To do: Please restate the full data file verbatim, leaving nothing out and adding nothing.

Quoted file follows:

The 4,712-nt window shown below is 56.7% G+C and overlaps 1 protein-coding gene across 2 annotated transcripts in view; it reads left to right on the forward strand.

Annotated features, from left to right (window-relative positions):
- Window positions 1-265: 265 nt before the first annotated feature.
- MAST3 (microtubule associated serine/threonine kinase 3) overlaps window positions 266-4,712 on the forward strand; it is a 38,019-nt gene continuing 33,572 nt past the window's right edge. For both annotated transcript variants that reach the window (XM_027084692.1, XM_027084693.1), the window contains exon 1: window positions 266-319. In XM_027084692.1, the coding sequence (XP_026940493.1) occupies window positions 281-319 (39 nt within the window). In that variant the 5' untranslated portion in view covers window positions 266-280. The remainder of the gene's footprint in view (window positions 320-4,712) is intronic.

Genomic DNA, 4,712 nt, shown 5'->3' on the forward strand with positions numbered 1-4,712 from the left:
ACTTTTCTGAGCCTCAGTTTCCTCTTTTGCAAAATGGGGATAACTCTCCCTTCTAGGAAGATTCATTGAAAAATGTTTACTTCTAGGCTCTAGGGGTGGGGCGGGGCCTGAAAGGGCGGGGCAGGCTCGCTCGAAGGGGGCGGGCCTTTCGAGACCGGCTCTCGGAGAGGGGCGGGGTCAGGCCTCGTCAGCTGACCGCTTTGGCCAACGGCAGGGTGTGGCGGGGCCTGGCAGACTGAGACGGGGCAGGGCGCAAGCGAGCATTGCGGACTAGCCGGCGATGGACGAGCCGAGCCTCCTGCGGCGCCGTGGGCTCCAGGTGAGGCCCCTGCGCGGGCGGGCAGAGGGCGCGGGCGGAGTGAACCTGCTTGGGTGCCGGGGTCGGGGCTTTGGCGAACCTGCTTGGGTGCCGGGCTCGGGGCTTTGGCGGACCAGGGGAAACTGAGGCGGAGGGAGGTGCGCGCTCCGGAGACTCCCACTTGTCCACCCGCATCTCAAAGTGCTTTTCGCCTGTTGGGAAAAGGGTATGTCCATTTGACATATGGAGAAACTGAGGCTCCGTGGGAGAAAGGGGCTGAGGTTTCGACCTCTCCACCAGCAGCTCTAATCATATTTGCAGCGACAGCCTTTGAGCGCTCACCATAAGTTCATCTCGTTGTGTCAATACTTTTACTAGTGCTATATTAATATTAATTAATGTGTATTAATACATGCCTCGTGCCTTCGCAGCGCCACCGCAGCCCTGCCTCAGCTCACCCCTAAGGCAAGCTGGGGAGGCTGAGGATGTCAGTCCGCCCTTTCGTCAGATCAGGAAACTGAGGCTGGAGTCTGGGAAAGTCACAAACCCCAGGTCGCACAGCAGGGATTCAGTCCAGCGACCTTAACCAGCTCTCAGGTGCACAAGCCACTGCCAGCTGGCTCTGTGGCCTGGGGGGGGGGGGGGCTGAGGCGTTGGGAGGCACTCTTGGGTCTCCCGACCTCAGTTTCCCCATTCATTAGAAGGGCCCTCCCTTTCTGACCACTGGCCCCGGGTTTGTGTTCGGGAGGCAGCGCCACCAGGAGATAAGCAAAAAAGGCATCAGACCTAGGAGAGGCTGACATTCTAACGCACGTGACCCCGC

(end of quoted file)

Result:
The 4,712-nt window shown below is 56.7% G+C and overlaps 1 protein-coding gene across 2 annotated transcripts in view; it reads left to right on the forward strand.

Annotated features, from left to right (window-relative positions):
- Window positions 1-265: 265 nt before the first annotated feature.
- MAST3 (microtubule associated serine/threonine kinase 3) overlaps window positions 266-4,712 on the forward strand; it is a 38,019-nt gene continuing 33,572 nt past the window's right edge. For both annotated transcript variants that reach the window (XM_027084692.1, XM_027084693.1), the window contains exon 1: window positions 266-319. In XM_027084692.1, the coding sequence (XP_026940493.1) occupies window positions 281-319 (39 nt within the window). In that variant the 5' untranslated portion in view covers window positions 266-280. The remainder of the gene's footprint in view (window positions 320-4,712) is intronic.

Genomic DNA, 4,712 nt, shown 5'->3' on the forward strand with positions numbered 1-4,712 from the left:
ACTTTTCTGAGCCTCAGTTTCCTCTTTTGCAAAATGGGGATAACTCTCCCTTCTAGGAAGATTCATTGAAAAATGTTTACTTCTAGGCTCTAGGGGTGGGGCGGGGCCTGAAAGGGCGGGGCAGGCTCGCTCGAAGGGGGCGGGCCTTTCGAGACCGGCTCTCGGAGAGGGGCGGGGTCAGGCCTCGTCAGCTGACCGCTTTGGCCAACGGCAGGGTGTGGCGGGGCCTGGCAGACTGAGACGGGGCAGGGCGCAAGCGAGCATTGCGGACTAGCCGGCGATGGACGAGCCGAGCCTCCTGCGGCGCCGTGGGCTCCAGGTGAGGCCCCTGCGCGGGCGGGCAGAGGGCGCGGGCGGAGTGAACCTGCTTGGGTGCCGGGGTCGGGGCTTTGGCGAACCTGCTTGGGTGCCGGGCTCGGGGCTTTGGCGGACCAGGGGAAACTGAGGCGGAGGGAGGTGCGCGCTCCGGAGACTCCCACTTGTCCACCCGCATCTCAAAGTGCTTTTCGCCTGTTGGGAAAAGGGTATGTCCATTTGACATATGGAGAAACTGAGGCTCCGTGGGAGAAAGGGGCTGAGGTTTCGACCTCTCCACCAGCAGCTCTAATCATATTTGCAGCGACAGCCTTTGAGCGCTCACCATAAGTTCATCTCGTTGTGTCAATACTTTTACTAGTGCTATATTAATATTAATTAATGTGTATTAATACATGCCTCGTGCCTTCGCAGCGCCACCGCAGCCCTGCCTCAGCTCACCCCTAAGGCAAGCTGGGGAGGCTGAGGATGTCAGTCCGCCCTTTCGTCAGATCAGGAAACTGAGGCTGGAGTCTGGGAAAGTCACAAACCCCAGGTCGCACAGCAGGGATTCAGTCCAGCGACCTTAACCAGCTCTCAGGTGCACAAGCCACTGCCAGCTGGCTCTGTGGCCTGGGGGGGGGGGGGGCTGAGGCGTTGGGAGGCACTCTTGGGTCTCCCGACCTCAGTTTCCCCATTCATTAGAAGGGCCCTCCCTTTCTGACCACTGGCCCCGGGTTTGTGTTCGGGAGGCAGCGCCACCAGGAGATAAGCAAAAAAGGCATCAGACCTAGGAGAGGCTGACATTCTAACGCACGTGACCCCGC